Why Detoxing Alone Can Be Dangerous

It’s common for people wanting to get sober to shut themselves in their rooms and wait out the storm. The appeal of this approach is obvious. It’s free, for one thing. You also get to be somewhere safe, comfortable, and familiar while you spend a few days feeling awful. No one wants to see anyone else while he’s sweating, shaking, vomiting, and whatever else. It seems much better to hide out at home until the worst is over. As appealing as this is, it can also be dangerous. Here’s why.

You are more likely to relapse. People try to detox at home all the time, but they usually give up pretty quickly. You may have tried this yourself several times. Maybe you said, ‘Fine, no more alcohol, starting now’. Then the next day you say, ‘Maybe a little something for the shakes’, and the next thing you know, you’ve abandoned the whole idea. Withdrawal can be really bad. Withdrawal from opioids is often described as the the worst flu you’ve ever had and you know that the pain will stop if you only use again. It’s certainly more comfortable to try to detox at home, but if you have no commitment or accountability, it’s very hard to follow through.

Some drugs have potentially fatal withdrawal. If you are addicted to alcohol, benzodiazepines, or barbiturates, withdrawal can actually kill you. When quitting these drugs abruptly, your risk of seizure becomes very high. Delirium tremens from alcohol withdrawal are fatal in three to five percent of cases. Severe alcohol withdrawal can also cause hallucinations and racing heart. If you have heart problems already, delirium tremens can be even more dangerous. Quitting benzos abruptly can also cause seizures and psychosis. People who quit benzos abruptly experience cognitive impairments for a long time, sometimes up to two years after quitting.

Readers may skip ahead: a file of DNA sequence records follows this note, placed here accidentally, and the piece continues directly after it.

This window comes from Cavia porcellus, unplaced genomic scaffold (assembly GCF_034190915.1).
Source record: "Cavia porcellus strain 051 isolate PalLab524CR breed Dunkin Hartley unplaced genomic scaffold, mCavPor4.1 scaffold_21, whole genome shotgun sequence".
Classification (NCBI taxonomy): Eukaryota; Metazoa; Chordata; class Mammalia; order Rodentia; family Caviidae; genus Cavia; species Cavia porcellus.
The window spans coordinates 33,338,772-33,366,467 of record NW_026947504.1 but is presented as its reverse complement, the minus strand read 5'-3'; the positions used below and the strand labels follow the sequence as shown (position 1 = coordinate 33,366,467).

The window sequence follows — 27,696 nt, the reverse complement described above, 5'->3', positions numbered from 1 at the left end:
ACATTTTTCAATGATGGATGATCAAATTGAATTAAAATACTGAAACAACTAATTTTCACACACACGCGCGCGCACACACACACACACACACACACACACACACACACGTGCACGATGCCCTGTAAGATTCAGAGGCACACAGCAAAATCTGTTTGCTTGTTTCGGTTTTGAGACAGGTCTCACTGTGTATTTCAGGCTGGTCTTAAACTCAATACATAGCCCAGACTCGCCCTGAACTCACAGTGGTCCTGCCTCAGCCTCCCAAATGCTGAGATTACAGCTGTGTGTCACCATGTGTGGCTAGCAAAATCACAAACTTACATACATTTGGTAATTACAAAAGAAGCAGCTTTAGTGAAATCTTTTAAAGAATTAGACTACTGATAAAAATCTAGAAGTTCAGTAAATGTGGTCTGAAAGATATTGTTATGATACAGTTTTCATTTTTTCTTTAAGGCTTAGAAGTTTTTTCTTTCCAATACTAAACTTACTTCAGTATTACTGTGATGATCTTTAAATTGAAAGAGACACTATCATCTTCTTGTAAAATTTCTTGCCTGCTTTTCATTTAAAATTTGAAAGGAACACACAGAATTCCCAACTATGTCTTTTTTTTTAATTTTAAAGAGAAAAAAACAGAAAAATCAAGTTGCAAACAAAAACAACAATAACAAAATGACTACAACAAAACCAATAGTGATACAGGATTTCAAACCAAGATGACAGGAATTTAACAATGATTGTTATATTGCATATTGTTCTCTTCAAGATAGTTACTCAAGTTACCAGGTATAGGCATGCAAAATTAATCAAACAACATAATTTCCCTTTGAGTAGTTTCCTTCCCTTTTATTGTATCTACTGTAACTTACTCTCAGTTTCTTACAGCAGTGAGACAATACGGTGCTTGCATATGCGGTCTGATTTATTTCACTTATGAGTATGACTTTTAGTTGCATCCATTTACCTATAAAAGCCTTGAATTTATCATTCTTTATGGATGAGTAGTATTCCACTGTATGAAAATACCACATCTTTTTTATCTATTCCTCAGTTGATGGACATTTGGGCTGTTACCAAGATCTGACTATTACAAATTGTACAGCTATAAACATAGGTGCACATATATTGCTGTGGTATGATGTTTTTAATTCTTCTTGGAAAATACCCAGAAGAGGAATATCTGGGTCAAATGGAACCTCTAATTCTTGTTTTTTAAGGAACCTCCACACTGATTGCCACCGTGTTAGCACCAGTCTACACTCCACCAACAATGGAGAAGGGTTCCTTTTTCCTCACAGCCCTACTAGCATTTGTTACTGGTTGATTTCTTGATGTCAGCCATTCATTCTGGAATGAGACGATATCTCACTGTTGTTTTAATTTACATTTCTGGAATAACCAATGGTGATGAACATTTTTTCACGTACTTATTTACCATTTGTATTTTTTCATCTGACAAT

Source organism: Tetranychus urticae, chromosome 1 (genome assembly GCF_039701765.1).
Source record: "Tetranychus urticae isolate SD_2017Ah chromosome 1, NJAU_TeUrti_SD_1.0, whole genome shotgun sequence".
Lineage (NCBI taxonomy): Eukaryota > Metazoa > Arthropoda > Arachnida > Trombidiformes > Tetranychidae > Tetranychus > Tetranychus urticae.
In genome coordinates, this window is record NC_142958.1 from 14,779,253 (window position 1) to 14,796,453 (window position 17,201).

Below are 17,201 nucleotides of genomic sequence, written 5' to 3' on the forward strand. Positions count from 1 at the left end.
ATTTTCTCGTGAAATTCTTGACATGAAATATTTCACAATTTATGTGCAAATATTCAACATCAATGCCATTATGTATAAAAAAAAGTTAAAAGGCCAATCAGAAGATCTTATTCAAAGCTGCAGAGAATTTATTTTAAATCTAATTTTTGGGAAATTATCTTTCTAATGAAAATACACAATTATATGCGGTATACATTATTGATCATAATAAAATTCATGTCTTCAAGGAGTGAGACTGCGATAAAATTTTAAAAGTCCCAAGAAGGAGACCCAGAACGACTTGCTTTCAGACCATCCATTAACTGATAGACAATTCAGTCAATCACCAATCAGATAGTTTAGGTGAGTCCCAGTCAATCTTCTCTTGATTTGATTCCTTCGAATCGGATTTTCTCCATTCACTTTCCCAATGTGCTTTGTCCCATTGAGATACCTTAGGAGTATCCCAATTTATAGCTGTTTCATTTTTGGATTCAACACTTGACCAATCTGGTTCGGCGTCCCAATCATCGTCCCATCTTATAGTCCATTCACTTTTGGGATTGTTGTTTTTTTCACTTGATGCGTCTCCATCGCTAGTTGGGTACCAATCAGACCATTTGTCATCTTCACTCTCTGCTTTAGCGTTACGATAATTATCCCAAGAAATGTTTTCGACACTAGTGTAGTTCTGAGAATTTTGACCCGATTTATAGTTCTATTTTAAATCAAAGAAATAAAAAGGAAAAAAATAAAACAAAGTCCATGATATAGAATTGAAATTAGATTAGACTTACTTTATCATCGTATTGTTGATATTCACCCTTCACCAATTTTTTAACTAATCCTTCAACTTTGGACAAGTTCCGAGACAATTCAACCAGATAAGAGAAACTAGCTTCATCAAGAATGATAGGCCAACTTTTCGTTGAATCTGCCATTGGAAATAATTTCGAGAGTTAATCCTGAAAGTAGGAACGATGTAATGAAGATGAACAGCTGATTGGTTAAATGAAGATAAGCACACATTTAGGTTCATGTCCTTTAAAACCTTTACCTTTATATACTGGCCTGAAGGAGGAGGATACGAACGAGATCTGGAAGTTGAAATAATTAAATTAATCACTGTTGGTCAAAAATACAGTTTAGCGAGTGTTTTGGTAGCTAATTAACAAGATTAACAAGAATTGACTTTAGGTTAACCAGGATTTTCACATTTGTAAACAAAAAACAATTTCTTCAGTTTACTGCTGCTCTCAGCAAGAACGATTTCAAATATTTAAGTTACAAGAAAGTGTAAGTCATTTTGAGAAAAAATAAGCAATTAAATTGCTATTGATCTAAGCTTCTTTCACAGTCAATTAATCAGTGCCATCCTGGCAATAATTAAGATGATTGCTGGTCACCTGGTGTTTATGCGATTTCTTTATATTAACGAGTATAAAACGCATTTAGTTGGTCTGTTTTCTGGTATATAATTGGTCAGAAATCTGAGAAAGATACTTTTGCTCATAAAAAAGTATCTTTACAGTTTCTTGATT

It’s hard to take care of yourself when you feel terrible. Whatever you’re quitting, just assume you’ll feel terrible and try to imagine doing normal things while feeling that way. You’ll have to make food, possibly run out to get a few things, maybe do some small chores that you can’t put off until later. You won’t want to do any of it, and you might not be able to. You need to make sure you’re staying hydrated and fed. Dehydration is a real danger when you have diarrhea, as is common when quitting opioids. That can lead to secondary problems if you aren’t careful.

You may not be able to handle an emergency. DTs can come on quickly and escalate quickly. You may feel not too bad for a couple of days then suddenly decline. If you pass out, start seizing, or have a psychotic episode, you can’t call for help when you most need it. Also, with many drugs, withdrawal causes coordination and balance problems, making you more prone to accident. At the very least, you need someone checking on you frequently to make sure everything is fine.

Some people are able to detox at home, but if you are trying to quit after prolonged heavy drinking, or if you are quitting benzodiazepines, barbiturates, or opioids, medical detox is far safer, less painful, and assures you will actually follow through.

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